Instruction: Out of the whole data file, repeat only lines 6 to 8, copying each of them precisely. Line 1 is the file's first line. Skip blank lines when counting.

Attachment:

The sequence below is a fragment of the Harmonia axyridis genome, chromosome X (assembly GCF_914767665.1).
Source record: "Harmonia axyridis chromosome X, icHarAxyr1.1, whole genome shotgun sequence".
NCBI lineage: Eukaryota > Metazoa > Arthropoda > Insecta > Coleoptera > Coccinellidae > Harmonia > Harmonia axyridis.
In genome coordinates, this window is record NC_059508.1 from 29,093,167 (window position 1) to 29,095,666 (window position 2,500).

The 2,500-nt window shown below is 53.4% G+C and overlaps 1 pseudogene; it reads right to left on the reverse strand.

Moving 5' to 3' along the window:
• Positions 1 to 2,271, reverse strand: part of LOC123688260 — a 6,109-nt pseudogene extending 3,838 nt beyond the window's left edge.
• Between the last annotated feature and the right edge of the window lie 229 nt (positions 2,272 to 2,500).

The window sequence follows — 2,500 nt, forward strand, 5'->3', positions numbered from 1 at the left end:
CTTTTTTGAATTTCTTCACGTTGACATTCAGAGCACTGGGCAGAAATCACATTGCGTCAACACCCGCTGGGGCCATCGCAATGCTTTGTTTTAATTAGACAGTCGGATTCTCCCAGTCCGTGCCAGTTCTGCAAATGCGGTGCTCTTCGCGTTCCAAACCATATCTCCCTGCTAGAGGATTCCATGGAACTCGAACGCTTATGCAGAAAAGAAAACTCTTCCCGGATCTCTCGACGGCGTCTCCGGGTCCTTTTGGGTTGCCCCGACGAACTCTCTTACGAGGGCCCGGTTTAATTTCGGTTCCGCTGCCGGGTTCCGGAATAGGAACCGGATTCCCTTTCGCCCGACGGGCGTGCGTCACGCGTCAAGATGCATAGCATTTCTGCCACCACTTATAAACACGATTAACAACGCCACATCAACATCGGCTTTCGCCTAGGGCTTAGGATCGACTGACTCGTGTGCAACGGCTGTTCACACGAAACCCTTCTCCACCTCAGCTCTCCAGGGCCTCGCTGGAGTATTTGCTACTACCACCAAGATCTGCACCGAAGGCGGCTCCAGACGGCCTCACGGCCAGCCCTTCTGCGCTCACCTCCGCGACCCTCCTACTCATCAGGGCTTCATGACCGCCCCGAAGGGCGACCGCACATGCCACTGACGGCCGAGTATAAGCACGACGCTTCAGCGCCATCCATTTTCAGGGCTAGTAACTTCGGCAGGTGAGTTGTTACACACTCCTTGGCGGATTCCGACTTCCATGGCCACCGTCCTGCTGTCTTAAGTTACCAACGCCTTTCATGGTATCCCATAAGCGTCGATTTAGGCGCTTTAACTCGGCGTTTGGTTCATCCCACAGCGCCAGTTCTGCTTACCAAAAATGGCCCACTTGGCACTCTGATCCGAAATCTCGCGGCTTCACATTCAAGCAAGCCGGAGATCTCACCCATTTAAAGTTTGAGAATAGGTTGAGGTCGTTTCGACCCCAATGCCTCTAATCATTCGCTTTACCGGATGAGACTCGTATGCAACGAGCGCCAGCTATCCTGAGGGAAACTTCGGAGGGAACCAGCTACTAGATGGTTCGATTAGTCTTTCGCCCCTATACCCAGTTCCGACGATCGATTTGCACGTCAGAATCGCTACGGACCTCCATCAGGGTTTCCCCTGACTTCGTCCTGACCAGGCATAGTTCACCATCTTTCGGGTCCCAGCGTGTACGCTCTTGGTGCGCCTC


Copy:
Moving 5' to 3' along the window:
• Positions 1 to 2,271, reverse strand: part of LOC123688260 — a 6,109-nt pseudogene extending 3,838 nt beyond the window's left edge.
• Between the last annotated feature and the right edge of the window lie 229 nt (positions 2,272 to 2,500).